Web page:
Groningen city

The city of Groningen is the capital of the province of Groningen, the most northeastern province of the Netherlands. The city of Groningen is a typical university city: About a quarter of its (almost) 200.000 inhabitants are students at the University of Groningen, universities of applied sciences or academies of art. It is a relatively undiscovered and unspoiled part of the Netherlands that has kept most of its authenticity. Groningen is an attractive city with a level of facilities that can usually only be found in a major city. Institutions such as the University, the University Medical Centre, the headquarters of N.V. Nederlandse Gasunie and the Groninger Museum, make Groningen the regional center.

The center of Groningen has been preserved and its attraction lies in a contrast between old and new Groningen. Founded in the third century, it has the second oldest universities (1614) in the Netherlands. Its status as a major Dutch educational center has imbued Groningen with a vibrant arts scene, lively nightlife and a wealth of fascinating museums covering various topics from science to comics, and even tobacco.

Groningen's main attractions are its two beautifully designed central squares: the 15th century Martinikerk and the Renaissance Goudkantoor in the Grote Markt. Cars are banned from the picturesque historic center. Part of this area was destroyed during World War II; however, many of the medieval and 16th and 17th century structures survived.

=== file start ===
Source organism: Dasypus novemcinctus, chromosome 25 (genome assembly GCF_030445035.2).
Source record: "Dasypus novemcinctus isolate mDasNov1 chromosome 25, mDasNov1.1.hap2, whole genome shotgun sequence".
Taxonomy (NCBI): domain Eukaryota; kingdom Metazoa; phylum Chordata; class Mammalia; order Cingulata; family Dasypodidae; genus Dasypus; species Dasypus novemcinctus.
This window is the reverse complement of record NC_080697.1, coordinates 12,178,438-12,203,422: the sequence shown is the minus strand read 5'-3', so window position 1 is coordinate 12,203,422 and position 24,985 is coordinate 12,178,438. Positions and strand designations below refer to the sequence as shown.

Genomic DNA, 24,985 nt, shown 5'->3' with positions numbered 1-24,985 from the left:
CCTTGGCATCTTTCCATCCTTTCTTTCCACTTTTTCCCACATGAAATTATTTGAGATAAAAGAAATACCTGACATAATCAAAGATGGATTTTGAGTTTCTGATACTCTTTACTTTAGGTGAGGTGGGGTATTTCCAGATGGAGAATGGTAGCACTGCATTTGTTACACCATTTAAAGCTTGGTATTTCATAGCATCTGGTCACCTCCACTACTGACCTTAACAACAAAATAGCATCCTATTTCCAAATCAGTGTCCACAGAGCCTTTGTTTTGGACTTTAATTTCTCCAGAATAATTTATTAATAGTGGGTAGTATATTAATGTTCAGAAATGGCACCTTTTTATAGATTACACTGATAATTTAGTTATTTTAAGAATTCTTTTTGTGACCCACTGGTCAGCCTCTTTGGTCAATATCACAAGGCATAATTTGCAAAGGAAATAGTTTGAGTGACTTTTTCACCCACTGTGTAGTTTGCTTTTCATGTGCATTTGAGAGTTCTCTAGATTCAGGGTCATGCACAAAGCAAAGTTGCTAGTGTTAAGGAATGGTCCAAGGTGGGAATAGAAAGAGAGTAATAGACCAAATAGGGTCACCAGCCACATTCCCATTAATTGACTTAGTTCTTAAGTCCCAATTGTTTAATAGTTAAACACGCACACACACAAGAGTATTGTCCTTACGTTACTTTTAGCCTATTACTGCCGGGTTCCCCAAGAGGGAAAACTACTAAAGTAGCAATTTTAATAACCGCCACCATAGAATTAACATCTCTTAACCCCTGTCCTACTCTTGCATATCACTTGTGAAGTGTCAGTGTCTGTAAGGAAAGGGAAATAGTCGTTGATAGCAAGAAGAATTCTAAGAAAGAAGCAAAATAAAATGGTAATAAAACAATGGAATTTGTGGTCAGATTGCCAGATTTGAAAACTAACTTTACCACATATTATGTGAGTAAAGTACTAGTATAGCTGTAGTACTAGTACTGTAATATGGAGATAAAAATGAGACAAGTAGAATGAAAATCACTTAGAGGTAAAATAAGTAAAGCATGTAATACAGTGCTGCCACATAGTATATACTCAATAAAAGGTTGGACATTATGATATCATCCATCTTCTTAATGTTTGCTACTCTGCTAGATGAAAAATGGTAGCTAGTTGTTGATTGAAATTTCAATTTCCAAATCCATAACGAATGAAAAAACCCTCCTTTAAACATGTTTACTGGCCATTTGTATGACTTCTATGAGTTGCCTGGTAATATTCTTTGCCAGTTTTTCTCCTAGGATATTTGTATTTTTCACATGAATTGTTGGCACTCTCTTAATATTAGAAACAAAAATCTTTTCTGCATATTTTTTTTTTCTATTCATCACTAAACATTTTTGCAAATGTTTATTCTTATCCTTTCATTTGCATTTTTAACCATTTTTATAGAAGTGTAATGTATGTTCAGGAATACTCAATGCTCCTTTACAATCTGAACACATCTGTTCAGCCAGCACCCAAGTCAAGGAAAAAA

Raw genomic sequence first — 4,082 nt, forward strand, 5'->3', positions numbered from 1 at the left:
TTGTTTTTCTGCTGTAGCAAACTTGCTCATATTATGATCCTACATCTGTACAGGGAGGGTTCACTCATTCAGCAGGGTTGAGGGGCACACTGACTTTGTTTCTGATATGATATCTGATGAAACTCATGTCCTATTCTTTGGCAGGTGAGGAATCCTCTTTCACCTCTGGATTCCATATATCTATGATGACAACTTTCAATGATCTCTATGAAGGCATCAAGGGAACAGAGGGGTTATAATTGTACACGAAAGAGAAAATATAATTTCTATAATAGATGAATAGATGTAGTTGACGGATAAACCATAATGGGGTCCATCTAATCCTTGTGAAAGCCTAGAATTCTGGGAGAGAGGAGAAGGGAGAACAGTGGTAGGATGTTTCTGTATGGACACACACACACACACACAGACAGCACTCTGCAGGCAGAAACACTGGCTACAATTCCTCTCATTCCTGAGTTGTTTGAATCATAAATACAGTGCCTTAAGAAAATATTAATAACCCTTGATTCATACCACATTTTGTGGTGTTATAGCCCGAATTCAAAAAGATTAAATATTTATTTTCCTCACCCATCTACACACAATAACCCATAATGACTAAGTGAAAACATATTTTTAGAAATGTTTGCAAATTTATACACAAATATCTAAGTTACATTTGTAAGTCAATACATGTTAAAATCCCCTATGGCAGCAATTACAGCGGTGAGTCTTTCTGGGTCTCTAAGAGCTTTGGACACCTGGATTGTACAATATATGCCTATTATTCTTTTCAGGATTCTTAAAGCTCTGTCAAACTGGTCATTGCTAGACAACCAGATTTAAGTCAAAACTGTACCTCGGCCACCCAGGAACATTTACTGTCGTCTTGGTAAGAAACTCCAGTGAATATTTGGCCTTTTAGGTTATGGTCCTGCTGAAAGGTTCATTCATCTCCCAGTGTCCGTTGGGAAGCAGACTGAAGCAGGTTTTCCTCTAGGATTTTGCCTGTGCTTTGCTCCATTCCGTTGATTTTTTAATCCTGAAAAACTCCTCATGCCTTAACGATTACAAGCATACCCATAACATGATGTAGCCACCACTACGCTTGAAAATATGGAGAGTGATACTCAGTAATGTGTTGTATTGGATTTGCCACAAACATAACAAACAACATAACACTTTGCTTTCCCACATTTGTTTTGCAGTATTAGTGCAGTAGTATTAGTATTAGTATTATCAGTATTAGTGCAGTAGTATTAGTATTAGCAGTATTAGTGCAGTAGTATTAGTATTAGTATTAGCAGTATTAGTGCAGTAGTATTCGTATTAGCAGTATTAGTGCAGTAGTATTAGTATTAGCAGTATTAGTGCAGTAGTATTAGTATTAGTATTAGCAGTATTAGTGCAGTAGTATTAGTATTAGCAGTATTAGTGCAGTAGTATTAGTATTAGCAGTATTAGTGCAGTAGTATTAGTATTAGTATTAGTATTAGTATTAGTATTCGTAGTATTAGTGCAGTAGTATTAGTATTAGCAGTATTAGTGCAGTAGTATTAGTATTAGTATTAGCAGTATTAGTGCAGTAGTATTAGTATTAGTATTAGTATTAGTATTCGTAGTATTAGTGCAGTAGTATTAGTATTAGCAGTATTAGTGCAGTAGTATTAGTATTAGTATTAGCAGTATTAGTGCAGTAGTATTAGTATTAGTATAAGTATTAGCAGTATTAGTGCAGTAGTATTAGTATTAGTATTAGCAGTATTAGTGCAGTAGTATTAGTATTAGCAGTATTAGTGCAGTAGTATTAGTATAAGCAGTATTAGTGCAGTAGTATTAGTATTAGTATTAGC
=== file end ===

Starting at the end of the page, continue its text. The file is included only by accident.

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Groningen city center: Goudkantoor © Maarten de Waard

It is easy to feel 'at home' in Groningen. The city center has no fewer than 200 bars, cafés and discotheques, and scores of open-air terraces on which to enjoy a balmy summer evening. There is something for everyone - from the traditional Dutch 'brown cafe' to the trendiest hi-tech dance club. And because Groningen is the 'youngest' city in the Netherlands (the average age is 36.4 years) these bars are not only lively at weekends, but on weekdays as well. Of course, the city center is not all bars and cafés. It is also a district in which people live, work, shop and soak up a lot of culture. It is rich in history and offers plenty for the visitor to see. To find out more about going out, food, shopping, museums, art, cultural heritage, architecture and festivals, please go to the tourist information section.

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Groningen canals: Hoge/Lage der A © Maarten de Waard

Noorderzon Festival

In addition, from August 20 until August 30 Noorderzon Performing Arts Festival takes place. Noorderzon Festival is a combination of a cutting-edge international art festival and a large-scale summer fest for 135,000 visitors. The heart of the festival is the idyllic Noorderplantsoen (a city park) where, for eleven summer days, a freely accessible festival village appears almost out of nowhere to provide a setting for theatre, dance, music, literature and visual art in combination with eating, drinking and social encounters. For further information, please go to the Noorderzon website.